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Reporting Justice

III/6: Trauma & Safety

III/6: Trauma & Safety

Journalism Module 6:  Trauma & Safety

Survivors and witnesses of violent conflicts often suffer from traumatic stress, which may manifest itself in a variety of ways from the immediate scene through justice developments. Journalists may inadvertently aggravate these injuries through their reporting and the stories and pictures they publish. This module covers ways reporters can approach trauma survivors to minimize harm and maintain reliability.  Journalists also can experience trauma by witnessing violence, writing about it, or confronting threats to their own safety. The second part of the module explores ways journalists can safeguard their own mental health and safety when reporting on traumatic events.

Key questions:

What are the signs of traumatic-related stress?

How can a reporter show sensitivity without sacrificing objectivity or journalistic rigor?

What are the ways reporters can identify and respond to trauma-related stress in themselves?

Required Readings:

Compassion Fatigue: How the Media Sell Disease, Famine, War, and Death, Susan D. Moeller,  (Routledge, 1999), Ch. 5: “Covering War: Getting Graphic About Genocide,” pp. 221-280. This excerpt explores the powerful, complex effects that graphic images of inhumanity may have on subjects and viewers.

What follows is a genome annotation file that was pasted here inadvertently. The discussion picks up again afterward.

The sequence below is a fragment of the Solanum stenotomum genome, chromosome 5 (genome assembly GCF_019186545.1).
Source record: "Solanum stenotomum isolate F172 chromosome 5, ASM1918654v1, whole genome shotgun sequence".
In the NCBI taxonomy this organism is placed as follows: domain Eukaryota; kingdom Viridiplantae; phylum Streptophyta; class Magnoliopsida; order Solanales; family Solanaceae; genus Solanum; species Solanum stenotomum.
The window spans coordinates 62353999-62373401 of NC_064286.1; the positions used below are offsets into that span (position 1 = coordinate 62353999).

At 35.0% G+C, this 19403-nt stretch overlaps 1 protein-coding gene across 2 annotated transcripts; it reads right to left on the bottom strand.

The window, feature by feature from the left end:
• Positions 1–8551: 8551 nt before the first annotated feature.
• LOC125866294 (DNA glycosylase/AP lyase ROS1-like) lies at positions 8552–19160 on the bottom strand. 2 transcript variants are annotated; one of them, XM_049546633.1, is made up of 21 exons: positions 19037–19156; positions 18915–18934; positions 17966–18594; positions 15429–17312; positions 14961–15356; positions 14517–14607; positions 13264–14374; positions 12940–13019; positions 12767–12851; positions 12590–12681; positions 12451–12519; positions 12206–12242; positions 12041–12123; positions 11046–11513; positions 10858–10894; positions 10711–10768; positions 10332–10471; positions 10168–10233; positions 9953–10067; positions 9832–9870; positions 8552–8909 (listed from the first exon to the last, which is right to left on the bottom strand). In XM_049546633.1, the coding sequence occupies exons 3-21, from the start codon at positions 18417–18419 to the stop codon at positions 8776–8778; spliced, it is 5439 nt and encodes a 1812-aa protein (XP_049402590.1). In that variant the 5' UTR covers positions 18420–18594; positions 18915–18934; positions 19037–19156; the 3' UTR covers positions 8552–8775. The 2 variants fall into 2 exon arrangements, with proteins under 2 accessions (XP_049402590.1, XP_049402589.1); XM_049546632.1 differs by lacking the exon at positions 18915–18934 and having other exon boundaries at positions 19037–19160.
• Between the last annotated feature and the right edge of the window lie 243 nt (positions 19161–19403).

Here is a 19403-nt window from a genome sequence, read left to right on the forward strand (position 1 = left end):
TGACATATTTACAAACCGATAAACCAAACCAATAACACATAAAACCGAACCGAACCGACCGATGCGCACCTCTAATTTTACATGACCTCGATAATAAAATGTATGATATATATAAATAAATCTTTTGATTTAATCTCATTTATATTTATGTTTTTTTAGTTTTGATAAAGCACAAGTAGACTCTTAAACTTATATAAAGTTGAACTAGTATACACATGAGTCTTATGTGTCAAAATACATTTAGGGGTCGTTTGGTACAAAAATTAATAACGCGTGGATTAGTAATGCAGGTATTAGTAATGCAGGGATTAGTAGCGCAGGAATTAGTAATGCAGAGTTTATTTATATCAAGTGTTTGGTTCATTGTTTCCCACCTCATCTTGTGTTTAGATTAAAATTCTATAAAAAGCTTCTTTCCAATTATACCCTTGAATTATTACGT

“Unprepared, inexperienced and in a war zone”, BBC Blogs, available at http://www.bbc.co.uk/blogs/blogcollegeofjournalism/posts/Unprepared-inexperienced-and-in-a-war-zone?utm_source=clippings.me+Subscribers&utm_campaign=a1bb940ac8-The_Bulldog_1&utm_medium=email.

To Tell You the Truth: The Ethical Journalism Initiative, Aiden White, International Federation of Journalists (2008), Ch. 4, “The Ethical Choices: When Media Go to War,” pp 81-93 www.ethicaljournalisminitiative.org/pdfs/EJI_book_en.pdf This reading provides case studies that illustrate important safety standards.

Selected Online Resources:

“Disaster and Crisis Coverage,” Deborah Potter and Sherry Ricchiardi,  International Center for Journalists.  http://www.hirondelle.org/wp-content/uploads/2011/03/Disasterandcrisiscoverage.pdf.

Reporting for Change: A Handbook for Local Journalists in Crisis Areas, C. Bickler et al,   Institute for War and Peace Reporting. (London. 2004.) Ch 14: “Journalism Safety.” http://www.iwpr.net/reporting-change-handbook-local-journalists-crisis-areas  This reading provides practical advice for staying safe.